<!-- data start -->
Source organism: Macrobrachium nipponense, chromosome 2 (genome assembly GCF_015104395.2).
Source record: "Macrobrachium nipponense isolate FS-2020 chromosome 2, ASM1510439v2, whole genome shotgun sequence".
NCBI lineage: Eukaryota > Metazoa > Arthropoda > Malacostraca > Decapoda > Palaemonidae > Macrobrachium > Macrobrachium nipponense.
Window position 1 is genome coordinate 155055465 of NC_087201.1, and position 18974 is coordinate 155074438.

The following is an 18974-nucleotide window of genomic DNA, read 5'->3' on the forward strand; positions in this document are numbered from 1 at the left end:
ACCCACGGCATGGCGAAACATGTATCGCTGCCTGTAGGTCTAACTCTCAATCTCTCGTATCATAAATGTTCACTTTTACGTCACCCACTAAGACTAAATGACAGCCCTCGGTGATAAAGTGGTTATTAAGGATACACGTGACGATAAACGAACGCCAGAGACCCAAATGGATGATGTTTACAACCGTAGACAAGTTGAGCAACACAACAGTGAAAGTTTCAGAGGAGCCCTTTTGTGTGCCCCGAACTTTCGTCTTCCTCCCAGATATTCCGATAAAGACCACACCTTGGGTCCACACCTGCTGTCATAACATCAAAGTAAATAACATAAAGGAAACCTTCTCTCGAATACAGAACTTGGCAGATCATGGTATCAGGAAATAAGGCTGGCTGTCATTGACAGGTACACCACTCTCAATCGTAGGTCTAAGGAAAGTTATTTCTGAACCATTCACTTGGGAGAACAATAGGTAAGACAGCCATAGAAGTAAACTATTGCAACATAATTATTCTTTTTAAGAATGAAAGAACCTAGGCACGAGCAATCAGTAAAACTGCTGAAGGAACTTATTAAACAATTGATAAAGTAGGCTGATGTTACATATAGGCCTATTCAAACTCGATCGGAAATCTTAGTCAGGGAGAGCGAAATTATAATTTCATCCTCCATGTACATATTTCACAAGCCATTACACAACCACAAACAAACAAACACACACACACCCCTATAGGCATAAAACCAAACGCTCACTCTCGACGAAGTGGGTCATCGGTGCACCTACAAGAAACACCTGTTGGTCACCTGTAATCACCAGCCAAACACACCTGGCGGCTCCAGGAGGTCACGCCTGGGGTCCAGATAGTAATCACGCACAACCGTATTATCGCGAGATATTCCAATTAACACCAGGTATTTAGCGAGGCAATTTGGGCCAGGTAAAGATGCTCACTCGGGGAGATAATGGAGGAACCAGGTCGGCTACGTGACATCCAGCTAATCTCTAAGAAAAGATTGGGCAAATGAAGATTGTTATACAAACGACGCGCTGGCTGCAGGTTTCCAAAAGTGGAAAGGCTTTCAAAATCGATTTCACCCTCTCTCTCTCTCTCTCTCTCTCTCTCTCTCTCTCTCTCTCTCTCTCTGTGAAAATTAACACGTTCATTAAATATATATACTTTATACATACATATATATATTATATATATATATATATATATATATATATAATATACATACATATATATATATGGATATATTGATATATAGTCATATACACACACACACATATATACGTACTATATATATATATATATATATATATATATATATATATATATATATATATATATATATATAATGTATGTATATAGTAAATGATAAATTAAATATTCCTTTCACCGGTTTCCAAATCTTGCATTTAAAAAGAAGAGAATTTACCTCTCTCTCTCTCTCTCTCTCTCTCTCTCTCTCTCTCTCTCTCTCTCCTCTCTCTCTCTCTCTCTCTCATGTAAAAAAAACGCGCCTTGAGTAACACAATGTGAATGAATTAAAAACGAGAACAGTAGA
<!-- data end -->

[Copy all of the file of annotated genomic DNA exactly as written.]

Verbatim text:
Source organism: Macrobrachium nipponense, chromosome 2 (genome assembly GCF_015104395.2).
Source record: "Macrobrachium nipponense isolate FS-2020 chromosome 2, ASM1510439v2, whole genome shotgun sequence".
NCBI lineage: Eukaryota > Metazoa > Arthropoda > Malacostraca > Decapoda > Palaemonidae > Macrobrachium > Macrobrachium nipponense.
Window position 1 is genome coordinate 155055465 of NC_087201.1, and position 18974 is coordinate 155074438.

The following is an 18974-nucleotide window of genomic DNA, read 5'->3' on the forward strand; positions in this document are numbered from 1 at the left end:
ACCCACGGCATGGCGAAACATGTATCGCTGCCTGTAGGTCTAACTCTCAATCTCTCGTATCATAAATGTTCACTTTTACGTCACCCACTAAGACTAAATGACAGCCCTCGGTGATAAAGTGGTTATTAAGGATACACGTGACGATAAACGAACGCCAGAGACCCAAATGGATGATGTTTACAACCGTAGACAAGTTGAGCAACACAACAGTGAAAGTTTCAGAGGAGCCCTTTTGTGTGCCCCGAACTTTCGTCTTCCTCCCAGATATTCCGATAAAGACCACACCTTGGGTCCACACCTGCTGTCATAACATCAAAGTAAATAACATAAAGGAAACCTTCTCTCGAATACAGAACTTGGCAGATCATGGTATCAGGAAATAAGGCTGGCTGTCATTGACAGGTACACCACTCTCAATCGTAGGTCTAAGGAAAGTTATTTCTGAACCATTCACTTGGGAGAACAATAGGTAAGACAGCCATAGAAGTAAACTATTGCAACATAATTATTCTTTTTAAGAATGAAAGAACCTAGGCACGAGCAATCAGTAAAACTGCTGAAGGAACTTATTAAACAATTGATAAAGTAGGCTGATGTTACATATAGGCCTATTCAAACTCGATCGGAAATCTTAGTCAGGGAGAGCGAAATTATAATTTCATCCTCCATGTACATATTTCACAAGCCATTACACAACCACAAACAAACAAACACACACACACCCCTATAGGCATAAAACCAAACGCTCACTCTCGACGAAGTGGGTCATCGGTGCACCTACAAGAAACACCTGTTGGTCACCTGTAATCACCAGCCAAACACACCTGGCGGCTCCAGGAGGTCACGCCTGGGGTCCAGATAGTAATCACGCACAACCGTATTATCGCGAGATATTCCAATTAACACCAGGTATTTAGCGAGGCAATTTGGGCCAGGTAAAGATGCTCACTCGGGGAGATAATGGAGGAACCAGGTCGGCTACGTGACATCCAGCTAATCTCTAAGAAAAGATTGGGCAAATGAAGATTGTTATACAAACGACGCGCTGGCTGCAGGTTTCCAAAAGTGGAAAGGCTTTCAAAATCGATTTCACCCTCTCTCTCTCTCTCTCTCTCTCTCTCTCTCTCTCTCTCTCTCTCTCTGTGAAAATTAACACGTTCATTAAATATATATACTTTATACATACATATATATATTATATATATATATATATATATATATATATAATATACATACATATATATATATGGATATATTGATATATAGTCATATACACACACACACATATATACGTACTATATATATATATATATATATATATATATATATATATATATATATATATATATATATATAATGTATGTATATAGTAAATGATAAATTAAATATTCCTTTCACCGGTTTCCAAATCTTGCATTTAAAAAGAAGAGAATTTACCTCTCTCTCTCTCTCTCTCTCTCTCTCTCTCTCTCTCTCTCTCTCTCCTCTCTCTCTCTCTCTCTCTCATGTAAAAAAAACGCGCCTTGAGTAACACAATGTGAATGAATTAAAAACGAGAACAGTAGA